The other day I was filling out an app, and they had a block of those government questions that are optional. They indicated that to the government, diabetes ls listed as a disability. Even if you are not eligible for disability, it was still listed as one on the list. I had never seen that before. ? .
I know for myself, I run a struggling business, husband has a new fairly serious illness and I have a 92 yr old parent to care for. I am about to lose it from stress. I just keep looking at the work from home jobs. And hoping and praying. Because I cant imagine having to go in to work. I had laser surgery for retinopathy all last year. No employer would like having someone absent for all the weeks I was unable to see…


#14

Sorry you have so much going on Laura. It’s tough. I had heaps and heaps of laser years ago for retinopathy. That’s when I went part time with my job as I was absent so often. Now with all my current issues I’m still missing so much work even being part time. Work from home would be helpful if it was something that could be done successfully and not add to the stress.


#15

@Laura_S, I spoke about this the other day with someone who had chronic illness…just to get their opinion. He was of the opinion that its better to NOT check that disability box and hope that if problems start to arise, you may have some advanced warning and can fill out the disability form at that time. You may not be eligible for protection until you do, according to some posts/opinions Ive read on on Tu. So, its a bit tricky.


#16

Yes, I have had to give up jobs - sometimes willingly because it was the only practical solution, and sometimes I was asked to leave over fear for the potential of a workman’s comp claim (which seems to be a heavy duty employer fear). I have also had fellow employees offer to go above and beyond the call of duty to allow me to stay. I had issues prior to receiving my epilepsy diagnosis. Now, prior to that diagnosis, everything got blamed on diabetes, so there was a gray area between the 2 conditions that took some effort and time to figure out.

But, I have never had to give up work, completely, in a permanent way. Generally, things sort themselves out. I am a 25 year diabetic with no complications, as of yet. I don’t know very much about nephropathy or the experience of living with gastroenteritis. But, I have had burnout. I found that I wanted to do physical labor for a few months. It helped me sleep at night. I didn’t have to talk to anyone because I worked alone. I found that I was able to process a lot of information while working because my work was physically demanding, but not mentally demanding. A quiet, solitary environment helped because I was ultra jumpy. That was a good fit at the time.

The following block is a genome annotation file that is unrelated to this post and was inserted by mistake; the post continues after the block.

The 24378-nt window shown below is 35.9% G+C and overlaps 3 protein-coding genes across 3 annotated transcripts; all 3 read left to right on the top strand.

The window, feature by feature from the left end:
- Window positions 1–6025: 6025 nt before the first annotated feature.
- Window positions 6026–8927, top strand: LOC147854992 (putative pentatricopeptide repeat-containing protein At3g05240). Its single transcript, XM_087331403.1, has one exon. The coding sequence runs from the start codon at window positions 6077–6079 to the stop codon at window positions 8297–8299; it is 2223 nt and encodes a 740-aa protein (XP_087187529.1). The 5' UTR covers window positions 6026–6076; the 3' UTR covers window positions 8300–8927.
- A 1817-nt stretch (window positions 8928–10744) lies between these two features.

I would ask, @Amelia3, do you imagine this as your new, permanent, physical condition? Or, something that you may need to trouble shoot for a few months and then, possibly, return to your current job? I’m guessing the burnout might require a 3 month break. But, it could take longer.


#17

I agree with accommodations. I’m in the process of filing for ADA accommodations for the first time (31 years T1D, I’m 39). Just a little flexiblity in my schedule, as the new supervisor adheres to rigid schedules.

Any way your part time hours can be flexible? Or work from home options? Or maybe take extended leave to help with the burnout aspect? I’m sorry to hear about all the issues!


#18

Something you might also consider - for many years I thought I had gastroparesis as my food took forever to digest and I suffered from heartburn, acid reflux, constipation and belly bloating. I was prescribed all sorts of medication to take care of it - some work better than others but none of them resolved it. A change to a new doctor who said it was ridiculous to keep doing the same tests and expecting different results did some different tests and voila - it was not gastroparesis - it was pancreatic insufficiency. Along with not producing insulin, my pancreas was also not producing digestive enzymes. So, the addition of a high lipase and other digestive enzyme before each meal with high loads of probiotics just before bed and all of the problems disappeared. There are commercially available digestive enzyme that work well - Enzymedica makes some excellent ones including Lypo Gold. You might want to try adding a digestive enzyme with each meal before you eat and see if that provides any sort of relief. Also, do add in probiotics at nighttime to allow your own natural biome a chance to re-populate. You need at least 13 billion to colonize.


#19

Every patient with a suspected diagnosis of gastroparesis should always have the gold standard taste for it, which involves eating a small meal which has been radioactively labeled, and then having its passage through the digestive system tracked and recorded. If it is unnaturally slow, the diagnosis of gastroparesis is confirmed.


#20

OK, thanks. It was a paying job moderating for a health forum like this one so maybe they would be understanding? :slight_smile:


#21

Most definitely. No one can ever relate either. No one understands how sometimes I just feel “weird”. I’m a police officer and use to get held over at work. It was the worst